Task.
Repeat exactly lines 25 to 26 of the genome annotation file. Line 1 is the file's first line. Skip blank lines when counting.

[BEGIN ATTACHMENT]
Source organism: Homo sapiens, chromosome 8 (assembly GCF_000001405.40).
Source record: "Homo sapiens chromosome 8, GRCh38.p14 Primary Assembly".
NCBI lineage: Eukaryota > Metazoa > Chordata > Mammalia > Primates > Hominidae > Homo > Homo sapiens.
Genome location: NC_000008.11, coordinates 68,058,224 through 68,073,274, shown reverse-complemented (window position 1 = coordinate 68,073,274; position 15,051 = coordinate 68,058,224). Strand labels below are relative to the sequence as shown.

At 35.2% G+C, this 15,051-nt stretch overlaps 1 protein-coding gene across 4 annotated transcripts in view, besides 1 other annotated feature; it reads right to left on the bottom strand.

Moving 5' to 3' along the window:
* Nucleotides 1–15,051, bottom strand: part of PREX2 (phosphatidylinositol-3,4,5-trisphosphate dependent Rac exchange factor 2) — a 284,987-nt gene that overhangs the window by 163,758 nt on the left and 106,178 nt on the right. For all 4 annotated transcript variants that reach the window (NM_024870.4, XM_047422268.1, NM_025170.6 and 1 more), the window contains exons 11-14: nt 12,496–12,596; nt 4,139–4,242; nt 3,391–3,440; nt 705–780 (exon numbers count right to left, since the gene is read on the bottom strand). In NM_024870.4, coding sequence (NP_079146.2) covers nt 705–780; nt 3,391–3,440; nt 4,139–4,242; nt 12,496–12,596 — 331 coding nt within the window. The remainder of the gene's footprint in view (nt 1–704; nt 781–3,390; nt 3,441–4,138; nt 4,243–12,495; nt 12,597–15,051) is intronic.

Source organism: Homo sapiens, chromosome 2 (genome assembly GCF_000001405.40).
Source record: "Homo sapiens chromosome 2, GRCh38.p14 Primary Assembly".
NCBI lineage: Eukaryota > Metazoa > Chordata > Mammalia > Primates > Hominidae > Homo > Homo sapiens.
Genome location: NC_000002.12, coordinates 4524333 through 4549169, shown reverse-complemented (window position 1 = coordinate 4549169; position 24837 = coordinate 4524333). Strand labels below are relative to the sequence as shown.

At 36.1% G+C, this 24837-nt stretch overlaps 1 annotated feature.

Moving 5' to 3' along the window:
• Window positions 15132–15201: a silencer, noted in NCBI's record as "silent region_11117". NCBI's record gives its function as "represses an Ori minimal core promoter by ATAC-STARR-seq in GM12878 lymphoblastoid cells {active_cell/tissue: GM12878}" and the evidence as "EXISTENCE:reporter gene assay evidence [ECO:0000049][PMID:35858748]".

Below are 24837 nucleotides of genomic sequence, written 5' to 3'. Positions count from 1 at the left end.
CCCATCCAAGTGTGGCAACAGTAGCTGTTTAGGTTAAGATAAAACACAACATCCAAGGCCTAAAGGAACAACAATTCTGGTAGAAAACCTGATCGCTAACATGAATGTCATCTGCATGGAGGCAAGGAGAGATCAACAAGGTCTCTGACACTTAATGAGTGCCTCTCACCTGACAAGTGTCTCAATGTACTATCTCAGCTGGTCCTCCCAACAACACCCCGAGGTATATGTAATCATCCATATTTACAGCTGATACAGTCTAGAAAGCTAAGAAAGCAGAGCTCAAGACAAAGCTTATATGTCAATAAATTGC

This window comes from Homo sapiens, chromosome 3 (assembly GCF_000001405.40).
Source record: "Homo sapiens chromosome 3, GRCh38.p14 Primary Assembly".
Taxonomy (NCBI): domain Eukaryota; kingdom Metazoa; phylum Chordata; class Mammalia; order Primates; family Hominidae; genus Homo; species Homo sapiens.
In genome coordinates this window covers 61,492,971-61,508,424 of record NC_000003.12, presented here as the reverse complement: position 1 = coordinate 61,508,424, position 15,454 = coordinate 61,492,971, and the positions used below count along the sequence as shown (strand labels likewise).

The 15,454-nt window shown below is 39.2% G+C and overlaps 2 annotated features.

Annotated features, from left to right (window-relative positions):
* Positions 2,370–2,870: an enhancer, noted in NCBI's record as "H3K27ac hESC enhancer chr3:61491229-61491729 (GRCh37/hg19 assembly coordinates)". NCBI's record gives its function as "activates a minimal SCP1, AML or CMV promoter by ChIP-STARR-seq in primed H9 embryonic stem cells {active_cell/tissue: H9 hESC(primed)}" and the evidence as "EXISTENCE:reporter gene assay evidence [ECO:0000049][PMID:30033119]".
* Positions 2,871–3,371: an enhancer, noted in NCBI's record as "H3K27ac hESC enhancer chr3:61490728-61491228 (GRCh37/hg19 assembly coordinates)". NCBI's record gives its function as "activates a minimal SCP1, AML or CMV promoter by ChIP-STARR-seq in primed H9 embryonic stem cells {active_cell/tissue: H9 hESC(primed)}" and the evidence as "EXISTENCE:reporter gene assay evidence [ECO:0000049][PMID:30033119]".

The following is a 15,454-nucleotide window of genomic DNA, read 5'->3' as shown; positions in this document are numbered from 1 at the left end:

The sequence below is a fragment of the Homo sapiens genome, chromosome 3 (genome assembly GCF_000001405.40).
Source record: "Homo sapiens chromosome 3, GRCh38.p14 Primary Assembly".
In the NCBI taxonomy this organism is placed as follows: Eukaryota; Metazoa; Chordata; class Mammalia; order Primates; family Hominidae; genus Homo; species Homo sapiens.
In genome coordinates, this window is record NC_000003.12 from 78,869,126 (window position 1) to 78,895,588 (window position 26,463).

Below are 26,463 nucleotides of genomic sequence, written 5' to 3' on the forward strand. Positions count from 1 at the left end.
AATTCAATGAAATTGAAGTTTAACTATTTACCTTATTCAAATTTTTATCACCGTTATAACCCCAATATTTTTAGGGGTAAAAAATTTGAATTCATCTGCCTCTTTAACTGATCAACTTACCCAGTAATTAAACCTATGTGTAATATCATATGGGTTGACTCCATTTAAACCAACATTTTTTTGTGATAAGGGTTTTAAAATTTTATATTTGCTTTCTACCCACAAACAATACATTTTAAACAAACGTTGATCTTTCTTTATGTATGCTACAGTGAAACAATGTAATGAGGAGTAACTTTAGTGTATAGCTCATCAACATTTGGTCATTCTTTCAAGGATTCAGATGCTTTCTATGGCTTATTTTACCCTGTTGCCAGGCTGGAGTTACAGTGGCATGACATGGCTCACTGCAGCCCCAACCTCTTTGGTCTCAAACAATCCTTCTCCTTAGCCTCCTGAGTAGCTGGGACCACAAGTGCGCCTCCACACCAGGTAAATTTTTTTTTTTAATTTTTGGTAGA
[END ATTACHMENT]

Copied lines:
The following is a 15,454-nucleotide window of genomic DNA, read 5'->3' as shown; positions in this document are numbered from 1 at the left end:

The sequence below is a fragment of the Homo sapiens genome, chromosome 3 (genome assembly GCF_000001405.40).